If you usually shoot jpeg and don't want to post process RAW files then set the camera to jpeg.

PEF is Pentax's proprietary format, DNG is a more standard format from Adobe. If you use Adobe software set the camera to DNG and don't worry about PEF.

There is also a free converter on the Adobe site that will convert those PEF files you already took into something that CS 5.5 can read, which would be DNG.
12-17-2013, 03:21 PM   #10
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QuoteOriginally posted by peterjcb Quote
I have Adobe CS 5.5 with Photoshop and it does not open my RAW files
If you save them as DNG's it will. DNG is just a standardized way of saving RAW files, regardless of the make of camera. The version of Camera Raw that came with PhotoShop 5 doesn't have a built-in profile for the K-3, but it will open DNG files. You should also have Bridge as part of CS 5.5, and that will do batch processing of your DNG files. It's harder to make it all work together, but you should be able to everything in CS that you would do in Lightroom. None of the Adobe programs will let you "talk" to your camera like PDCU 5 that came with your camera will.

If you don't want to manipulate your images after you download them from the camera, then set it to save them as jpegs. If you want the option to manipulate your images later, but need them as jpegs right now, without doing another conversion on your computer, save your images as RAW+.
12-17-2013, 04:27 PM   #11
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Congratulations on the great camera!
Here is what I suggest. Go to the Menu and select colour space to be sRGB and the raw file format to be DNG, not PEF.
Thing is, raw files are not just "files." The pef or dng is a container, it contains raw data that the sensor recorded (which is not a photo yet), along with metadata (date, aperture, shutter speed, copyright data if you input it), preview thumbnails (that is why the thumbnail on the camera and in explorer can look different from the raw file once you open it in software), and even post processing information.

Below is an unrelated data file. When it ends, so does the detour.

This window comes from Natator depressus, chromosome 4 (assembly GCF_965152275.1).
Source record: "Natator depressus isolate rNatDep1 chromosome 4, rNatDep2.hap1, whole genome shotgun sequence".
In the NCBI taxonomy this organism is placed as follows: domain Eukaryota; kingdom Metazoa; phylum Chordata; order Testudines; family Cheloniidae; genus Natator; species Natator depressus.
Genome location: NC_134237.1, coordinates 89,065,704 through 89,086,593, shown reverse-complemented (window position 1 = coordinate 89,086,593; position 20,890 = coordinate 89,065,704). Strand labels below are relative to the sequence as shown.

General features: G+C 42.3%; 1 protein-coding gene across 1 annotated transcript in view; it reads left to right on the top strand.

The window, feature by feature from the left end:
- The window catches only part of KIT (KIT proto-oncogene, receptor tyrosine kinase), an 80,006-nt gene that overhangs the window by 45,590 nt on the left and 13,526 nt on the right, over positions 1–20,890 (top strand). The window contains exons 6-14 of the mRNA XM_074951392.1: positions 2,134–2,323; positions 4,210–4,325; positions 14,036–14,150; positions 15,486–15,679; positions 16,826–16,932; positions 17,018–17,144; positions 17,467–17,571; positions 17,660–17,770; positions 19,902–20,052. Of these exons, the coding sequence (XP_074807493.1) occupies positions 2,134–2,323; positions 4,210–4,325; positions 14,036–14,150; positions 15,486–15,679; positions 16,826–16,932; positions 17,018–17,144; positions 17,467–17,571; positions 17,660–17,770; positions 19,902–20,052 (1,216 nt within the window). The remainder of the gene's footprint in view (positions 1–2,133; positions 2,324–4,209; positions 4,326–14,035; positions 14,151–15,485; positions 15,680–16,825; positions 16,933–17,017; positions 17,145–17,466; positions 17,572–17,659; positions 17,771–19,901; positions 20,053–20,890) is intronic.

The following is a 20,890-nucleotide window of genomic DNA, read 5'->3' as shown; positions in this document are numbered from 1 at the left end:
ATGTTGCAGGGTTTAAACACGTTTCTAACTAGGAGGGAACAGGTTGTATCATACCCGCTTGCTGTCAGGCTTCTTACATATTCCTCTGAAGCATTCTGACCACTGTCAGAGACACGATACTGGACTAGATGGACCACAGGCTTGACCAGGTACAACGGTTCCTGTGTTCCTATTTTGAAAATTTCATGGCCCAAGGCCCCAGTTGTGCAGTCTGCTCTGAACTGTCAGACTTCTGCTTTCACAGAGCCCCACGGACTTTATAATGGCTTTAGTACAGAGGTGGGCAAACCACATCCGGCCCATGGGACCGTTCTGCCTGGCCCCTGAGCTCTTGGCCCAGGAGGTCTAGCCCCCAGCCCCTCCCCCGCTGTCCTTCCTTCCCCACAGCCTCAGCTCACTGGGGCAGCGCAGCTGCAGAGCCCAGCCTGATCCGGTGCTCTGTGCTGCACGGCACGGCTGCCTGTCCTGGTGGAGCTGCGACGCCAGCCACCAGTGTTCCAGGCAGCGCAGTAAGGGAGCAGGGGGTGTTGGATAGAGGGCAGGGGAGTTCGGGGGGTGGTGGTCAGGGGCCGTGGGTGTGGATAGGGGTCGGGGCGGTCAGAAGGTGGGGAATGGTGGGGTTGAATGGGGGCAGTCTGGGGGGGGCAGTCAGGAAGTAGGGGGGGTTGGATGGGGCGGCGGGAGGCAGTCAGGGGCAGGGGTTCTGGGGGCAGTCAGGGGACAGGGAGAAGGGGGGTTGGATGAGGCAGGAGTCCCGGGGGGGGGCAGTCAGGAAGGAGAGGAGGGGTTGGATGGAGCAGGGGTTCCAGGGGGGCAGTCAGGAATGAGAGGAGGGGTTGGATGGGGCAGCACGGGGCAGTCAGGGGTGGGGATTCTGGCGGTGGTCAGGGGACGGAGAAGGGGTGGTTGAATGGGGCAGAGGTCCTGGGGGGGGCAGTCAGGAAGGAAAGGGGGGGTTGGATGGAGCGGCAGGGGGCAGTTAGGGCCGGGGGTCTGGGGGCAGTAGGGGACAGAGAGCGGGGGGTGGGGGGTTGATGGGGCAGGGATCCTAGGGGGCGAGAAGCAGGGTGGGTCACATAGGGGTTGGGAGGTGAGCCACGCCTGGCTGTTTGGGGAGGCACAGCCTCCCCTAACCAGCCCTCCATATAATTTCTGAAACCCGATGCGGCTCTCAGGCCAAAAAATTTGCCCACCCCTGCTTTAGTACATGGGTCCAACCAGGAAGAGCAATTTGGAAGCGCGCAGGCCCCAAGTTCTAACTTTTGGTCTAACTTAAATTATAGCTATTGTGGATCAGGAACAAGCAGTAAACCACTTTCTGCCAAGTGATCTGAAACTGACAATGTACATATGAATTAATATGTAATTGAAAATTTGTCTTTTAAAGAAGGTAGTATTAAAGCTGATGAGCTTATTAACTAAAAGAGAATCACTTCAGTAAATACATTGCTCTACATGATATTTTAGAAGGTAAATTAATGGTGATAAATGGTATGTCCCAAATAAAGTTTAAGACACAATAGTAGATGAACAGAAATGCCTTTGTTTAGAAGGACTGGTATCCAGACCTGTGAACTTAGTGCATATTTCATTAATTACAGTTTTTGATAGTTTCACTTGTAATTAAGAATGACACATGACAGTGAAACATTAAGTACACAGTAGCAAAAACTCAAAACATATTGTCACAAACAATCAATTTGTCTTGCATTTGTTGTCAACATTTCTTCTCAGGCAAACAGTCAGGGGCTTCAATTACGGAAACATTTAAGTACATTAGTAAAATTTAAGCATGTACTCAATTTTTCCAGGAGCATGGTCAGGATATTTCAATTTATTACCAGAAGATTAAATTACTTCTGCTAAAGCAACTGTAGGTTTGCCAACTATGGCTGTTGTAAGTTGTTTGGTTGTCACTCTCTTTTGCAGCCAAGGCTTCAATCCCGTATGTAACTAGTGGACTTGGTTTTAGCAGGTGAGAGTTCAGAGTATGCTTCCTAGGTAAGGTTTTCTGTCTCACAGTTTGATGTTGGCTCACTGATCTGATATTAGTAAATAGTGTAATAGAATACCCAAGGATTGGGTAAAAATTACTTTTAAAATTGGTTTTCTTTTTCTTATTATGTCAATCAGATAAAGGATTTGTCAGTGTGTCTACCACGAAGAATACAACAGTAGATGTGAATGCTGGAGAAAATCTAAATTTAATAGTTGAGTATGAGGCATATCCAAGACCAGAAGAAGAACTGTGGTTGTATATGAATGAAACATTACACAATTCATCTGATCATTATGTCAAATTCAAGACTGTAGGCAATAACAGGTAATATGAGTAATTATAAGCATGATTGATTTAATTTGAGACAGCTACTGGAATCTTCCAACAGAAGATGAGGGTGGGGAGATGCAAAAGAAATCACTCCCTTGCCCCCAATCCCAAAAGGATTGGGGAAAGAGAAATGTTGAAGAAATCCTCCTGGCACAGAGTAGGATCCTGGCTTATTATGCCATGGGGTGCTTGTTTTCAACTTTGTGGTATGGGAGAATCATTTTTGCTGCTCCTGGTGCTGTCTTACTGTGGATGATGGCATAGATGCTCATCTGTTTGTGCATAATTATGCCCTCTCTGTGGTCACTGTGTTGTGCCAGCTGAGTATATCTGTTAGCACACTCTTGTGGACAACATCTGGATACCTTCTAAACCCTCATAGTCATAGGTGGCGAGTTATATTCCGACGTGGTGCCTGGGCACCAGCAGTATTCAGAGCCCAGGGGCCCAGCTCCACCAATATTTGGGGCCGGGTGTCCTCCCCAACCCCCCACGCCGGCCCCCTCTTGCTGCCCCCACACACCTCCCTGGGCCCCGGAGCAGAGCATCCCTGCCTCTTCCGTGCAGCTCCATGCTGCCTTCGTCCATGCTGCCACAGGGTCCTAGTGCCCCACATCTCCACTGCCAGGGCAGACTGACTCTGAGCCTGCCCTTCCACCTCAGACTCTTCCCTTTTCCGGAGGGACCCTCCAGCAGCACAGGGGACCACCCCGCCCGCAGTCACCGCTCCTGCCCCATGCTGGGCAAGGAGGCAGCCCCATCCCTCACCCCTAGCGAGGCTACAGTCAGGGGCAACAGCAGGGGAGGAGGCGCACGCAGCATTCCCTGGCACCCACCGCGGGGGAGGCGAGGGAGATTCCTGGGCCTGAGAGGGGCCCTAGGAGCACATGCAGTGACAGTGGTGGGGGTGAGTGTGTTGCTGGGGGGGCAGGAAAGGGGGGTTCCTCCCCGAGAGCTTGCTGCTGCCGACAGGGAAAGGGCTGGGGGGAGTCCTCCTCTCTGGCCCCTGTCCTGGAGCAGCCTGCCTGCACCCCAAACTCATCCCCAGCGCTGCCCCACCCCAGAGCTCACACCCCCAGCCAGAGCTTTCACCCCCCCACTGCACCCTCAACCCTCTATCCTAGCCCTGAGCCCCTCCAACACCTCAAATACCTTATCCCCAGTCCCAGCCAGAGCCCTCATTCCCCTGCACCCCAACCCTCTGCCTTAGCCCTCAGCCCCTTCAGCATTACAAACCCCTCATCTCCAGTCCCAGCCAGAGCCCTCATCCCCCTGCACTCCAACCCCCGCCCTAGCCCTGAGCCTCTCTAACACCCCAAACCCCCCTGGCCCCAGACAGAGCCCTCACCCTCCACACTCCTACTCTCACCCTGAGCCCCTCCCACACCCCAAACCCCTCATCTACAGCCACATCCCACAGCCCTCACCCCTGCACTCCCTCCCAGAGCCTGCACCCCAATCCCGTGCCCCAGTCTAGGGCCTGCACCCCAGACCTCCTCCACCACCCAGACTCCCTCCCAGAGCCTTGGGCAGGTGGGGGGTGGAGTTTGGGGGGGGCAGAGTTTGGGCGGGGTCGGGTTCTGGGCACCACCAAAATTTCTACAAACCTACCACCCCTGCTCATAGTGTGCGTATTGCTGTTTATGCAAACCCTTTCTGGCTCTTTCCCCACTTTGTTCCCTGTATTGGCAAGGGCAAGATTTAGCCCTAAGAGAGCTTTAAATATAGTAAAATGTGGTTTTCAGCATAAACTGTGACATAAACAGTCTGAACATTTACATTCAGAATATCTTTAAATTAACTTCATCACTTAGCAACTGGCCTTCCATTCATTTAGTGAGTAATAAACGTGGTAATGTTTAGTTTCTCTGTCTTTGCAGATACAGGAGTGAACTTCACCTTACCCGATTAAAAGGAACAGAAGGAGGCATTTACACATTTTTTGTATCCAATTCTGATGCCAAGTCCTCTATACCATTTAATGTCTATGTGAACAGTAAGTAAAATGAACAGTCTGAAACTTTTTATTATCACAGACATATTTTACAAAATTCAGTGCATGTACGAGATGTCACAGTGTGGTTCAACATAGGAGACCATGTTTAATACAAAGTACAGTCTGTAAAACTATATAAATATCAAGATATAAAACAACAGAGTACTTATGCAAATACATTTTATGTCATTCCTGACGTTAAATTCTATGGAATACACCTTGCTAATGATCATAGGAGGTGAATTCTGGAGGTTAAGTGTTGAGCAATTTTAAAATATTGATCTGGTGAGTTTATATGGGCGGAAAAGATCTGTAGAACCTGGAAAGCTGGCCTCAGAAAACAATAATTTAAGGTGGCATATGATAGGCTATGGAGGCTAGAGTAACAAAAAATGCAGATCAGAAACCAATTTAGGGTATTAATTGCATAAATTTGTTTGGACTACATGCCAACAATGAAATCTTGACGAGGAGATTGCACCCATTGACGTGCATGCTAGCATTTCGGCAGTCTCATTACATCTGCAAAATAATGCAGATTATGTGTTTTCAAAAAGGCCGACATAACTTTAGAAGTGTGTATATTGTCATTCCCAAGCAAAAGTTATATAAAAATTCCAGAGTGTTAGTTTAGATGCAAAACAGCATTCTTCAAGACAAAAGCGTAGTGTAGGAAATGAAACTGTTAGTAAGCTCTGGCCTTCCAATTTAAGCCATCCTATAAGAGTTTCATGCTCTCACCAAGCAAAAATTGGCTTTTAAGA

Post processing is actually like developing film. To open the raw file (the dng, for example) you will need software that does this. Some software merely "previews" the raws - you do not want that. You want software like Silkypix, Lightroom, Aperture, or FastStone (there are a couple threads with lists of good raw editors). These will interpret the raw data and turn it into a photograph. Software can have its specifics, so different software might render the same raw data a little differently. And then you develop/post process it - you adjust brightness, add contrast, change saturation, make the white balance just right.. Different software does this in different ways.
If this is your first DSLR, you might want to just shoot jpeg for a while and learn about shutter speed, ISO, and aperture. These three parameters let you manipulate things like photo blur, depth of field, brightness, etc. You see, jpegs are raw data that gets processed in-camera according to the way Pentax engineers designed it. Its not perfect, because the algorithms are merely machines, they do not know what is beautiful. But they are not terrible either. They are a fine place to begin. One more thing.. jpegs are already developed raw data, but they also discard a lot of information. That is why editing jpegs is usually a bad choice, but processing the DNG file is much safer, as the raw data remains unchanged and nothing gets lost - you merely change how it gets interpreted.

Also! You might want to read this. Maybe even bookmark it. Good luck
12-17-2013, 06:06 PM   #12
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There have been some good posts so far but maybe a bit information-heavy. Short answer - you can't really simply "open" Raw files. They have to be processed in software before they will do you any good. You can get a viewer program that will let you view the plain Raw image but you won't like the way they look.